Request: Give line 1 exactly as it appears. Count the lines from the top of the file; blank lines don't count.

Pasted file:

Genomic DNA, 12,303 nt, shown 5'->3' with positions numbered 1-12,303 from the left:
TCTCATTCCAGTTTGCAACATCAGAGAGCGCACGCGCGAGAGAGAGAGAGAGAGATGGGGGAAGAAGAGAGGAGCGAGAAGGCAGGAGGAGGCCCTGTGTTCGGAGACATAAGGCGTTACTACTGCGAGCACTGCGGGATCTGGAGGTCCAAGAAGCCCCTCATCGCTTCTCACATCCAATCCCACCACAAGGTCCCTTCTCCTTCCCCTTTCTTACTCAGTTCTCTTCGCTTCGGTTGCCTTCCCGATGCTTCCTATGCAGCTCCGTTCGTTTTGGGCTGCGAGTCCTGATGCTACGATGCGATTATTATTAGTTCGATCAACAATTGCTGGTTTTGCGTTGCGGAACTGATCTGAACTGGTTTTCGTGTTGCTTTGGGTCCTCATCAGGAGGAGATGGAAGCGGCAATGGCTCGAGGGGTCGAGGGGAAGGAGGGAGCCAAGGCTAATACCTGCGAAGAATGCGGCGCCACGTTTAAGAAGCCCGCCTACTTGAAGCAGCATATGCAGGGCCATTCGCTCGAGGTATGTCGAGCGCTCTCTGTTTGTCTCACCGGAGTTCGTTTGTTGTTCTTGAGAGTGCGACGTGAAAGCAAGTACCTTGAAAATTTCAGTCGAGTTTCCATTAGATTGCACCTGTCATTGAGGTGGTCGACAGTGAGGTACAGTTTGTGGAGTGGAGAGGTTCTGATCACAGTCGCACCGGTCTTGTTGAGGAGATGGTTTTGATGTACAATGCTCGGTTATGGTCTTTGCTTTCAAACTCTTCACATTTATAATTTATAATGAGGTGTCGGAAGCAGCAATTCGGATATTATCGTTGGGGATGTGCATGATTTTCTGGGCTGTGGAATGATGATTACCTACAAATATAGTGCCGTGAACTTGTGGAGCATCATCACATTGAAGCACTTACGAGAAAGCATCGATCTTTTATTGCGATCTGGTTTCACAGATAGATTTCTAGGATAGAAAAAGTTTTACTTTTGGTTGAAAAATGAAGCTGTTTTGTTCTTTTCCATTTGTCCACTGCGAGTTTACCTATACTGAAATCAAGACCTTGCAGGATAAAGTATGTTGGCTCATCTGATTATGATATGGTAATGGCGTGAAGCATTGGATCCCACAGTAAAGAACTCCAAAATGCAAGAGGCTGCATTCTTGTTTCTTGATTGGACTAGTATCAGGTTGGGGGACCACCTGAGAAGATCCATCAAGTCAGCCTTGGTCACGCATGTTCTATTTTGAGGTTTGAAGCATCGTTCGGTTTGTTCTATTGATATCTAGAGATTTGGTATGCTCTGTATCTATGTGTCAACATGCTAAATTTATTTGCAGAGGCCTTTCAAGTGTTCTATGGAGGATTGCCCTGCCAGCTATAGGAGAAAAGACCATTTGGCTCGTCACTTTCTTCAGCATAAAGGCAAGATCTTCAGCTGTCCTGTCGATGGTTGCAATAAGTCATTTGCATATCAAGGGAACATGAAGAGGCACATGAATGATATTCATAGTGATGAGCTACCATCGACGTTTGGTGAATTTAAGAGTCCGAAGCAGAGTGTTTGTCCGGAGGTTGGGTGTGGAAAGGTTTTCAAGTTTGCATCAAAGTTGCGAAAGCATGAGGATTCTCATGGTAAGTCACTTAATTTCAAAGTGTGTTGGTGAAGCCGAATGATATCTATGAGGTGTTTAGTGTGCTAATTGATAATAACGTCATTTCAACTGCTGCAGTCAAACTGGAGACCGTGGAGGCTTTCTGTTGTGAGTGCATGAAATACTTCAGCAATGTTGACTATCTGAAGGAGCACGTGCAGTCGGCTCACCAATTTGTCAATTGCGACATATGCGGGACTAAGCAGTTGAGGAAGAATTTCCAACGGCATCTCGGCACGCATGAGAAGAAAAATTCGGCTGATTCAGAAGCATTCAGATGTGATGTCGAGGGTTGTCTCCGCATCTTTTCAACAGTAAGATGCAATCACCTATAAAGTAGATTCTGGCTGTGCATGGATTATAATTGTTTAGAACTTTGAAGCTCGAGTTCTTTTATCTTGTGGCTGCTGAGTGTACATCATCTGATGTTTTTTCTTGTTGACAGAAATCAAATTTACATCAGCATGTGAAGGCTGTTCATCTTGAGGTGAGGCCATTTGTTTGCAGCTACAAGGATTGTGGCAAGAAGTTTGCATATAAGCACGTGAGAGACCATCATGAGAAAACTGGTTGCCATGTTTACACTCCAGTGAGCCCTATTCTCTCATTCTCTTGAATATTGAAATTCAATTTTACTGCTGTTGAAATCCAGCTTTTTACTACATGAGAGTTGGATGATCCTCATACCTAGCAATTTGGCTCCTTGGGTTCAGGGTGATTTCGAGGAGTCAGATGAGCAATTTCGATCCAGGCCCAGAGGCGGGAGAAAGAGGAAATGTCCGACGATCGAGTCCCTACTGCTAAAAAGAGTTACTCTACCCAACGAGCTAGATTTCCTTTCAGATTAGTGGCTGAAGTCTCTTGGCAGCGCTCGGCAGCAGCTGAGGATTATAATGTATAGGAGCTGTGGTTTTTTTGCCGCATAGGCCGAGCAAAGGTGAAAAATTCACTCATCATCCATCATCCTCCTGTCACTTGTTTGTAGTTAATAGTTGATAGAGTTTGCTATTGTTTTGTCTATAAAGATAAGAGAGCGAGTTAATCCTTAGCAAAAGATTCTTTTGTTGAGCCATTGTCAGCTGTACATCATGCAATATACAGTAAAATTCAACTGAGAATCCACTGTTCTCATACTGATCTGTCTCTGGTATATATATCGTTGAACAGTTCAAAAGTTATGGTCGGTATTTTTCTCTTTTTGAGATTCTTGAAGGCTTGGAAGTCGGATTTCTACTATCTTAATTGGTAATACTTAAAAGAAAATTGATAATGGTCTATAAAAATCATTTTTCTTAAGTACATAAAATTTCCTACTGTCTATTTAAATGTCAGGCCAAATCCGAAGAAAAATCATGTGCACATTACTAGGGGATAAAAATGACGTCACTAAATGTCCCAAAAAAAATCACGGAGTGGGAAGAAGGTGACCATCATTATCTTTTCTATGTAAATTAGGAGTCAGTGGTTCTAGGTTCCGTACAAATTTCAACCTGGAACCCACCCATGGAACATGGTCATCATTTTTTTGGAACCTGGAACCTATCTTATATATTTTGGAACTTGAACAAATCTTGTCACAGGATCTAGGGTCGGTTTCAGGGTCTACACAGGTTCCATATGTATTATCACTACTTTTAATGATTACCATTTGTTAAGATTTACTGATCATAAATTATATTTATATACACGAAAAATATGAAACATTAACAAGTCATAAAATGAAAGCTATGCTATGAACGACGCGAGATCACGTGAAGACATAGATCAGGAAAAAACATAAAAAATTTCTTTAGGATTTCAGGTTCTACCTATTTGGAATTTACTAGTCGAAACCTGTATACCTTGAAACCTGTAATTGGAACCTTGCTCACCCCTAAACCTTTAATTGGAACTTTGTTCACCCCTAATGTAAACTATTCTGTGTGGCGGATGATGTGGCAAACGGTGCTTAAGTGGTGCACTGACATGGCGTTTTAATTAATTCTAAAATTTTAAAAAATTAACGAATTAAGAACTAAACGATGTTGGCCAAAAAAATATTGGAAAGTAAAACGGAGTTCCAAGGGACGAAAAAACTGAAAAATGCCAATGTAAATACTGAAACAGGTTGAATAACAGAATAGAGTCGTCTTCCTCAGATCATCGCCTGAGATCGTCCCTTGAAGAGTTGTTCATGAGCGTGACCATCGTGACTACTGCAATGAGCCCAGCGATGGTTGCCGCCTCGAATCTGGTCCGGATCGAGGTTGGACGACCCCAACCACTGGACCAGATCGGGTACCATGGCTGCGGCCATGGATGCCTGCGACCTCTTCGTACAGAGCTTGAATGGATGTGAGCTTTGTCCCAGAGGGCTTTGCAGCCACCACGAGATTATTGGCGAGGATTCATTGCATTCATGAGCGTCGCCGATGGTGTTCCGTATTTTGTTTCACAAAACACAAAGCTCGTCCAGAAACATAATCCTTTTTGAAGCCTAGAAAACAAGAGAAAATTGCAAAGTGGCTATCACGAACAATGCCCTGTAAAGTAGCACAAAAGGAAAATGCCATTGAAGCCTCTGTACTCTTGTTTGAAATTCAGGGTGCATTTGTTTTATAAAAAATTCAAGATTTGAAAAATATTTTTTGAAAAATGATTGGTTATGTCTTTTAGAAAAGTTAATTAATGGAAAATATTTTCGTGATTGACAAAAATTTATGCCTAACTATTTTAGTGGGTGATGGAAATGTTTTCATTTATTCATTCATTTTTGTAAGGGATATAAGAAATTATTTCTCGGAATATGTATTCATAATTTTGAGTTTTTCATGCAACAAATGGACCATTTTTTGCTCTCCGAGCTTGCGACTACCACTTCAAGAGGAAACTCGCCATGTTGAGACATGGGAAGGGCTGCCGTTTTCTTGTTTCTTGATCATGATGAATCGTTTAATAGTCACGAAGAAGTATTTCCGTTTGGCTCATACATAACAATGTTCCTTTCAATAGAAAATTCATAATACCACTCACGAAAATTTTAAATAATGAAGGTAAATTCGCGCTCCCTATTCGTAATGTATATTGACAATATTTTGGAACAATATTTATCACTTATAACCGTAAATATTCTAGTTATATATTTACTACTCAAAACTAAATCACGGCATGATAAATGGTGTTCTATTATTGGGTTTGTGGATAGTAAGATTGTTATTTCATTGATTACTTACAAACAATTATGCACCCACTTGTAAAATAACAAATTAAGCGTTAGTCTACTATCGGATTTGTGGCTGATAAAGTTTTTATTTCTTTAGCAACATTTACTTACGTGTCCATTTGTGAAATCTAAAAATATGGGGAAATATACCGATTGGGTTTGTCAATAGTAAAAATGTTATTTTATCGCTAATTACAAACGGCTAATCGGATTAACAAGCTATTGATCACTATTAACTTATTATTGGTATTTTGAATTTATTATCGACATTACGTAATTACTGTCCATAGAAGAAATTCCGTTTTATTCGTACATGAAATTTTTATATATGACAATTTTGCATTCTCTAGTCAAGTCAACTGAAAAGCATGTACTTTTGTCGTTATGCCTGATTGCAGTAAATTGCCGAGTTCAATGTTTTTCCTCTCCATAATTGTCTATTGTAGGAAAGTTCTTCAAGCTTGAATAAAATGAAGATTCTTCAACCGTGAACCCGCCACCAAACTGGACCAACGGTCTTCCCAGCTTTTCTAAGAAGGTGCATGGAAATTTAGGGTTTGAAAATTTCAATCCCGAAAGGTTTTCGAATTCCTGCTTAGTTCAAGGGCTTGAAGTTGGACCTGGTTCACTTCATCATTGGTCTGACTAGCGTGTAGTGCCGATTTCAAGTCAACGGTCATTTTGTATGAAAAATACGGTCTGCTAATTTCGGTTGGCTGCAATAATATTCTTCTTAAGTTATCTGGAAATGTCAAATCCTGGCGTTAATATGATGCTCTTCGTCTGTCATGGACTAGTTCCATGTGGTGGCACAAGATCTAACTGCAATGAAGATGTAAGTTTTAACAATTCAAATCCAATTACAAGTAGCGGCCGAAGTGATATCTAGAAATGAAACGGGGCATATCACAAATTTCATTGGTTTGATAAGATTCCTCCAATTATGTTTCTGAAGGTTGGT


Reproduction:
Genomic DNA, 12,303 nt, shown 5'->3' with positions numbered 1-12,303 from the left: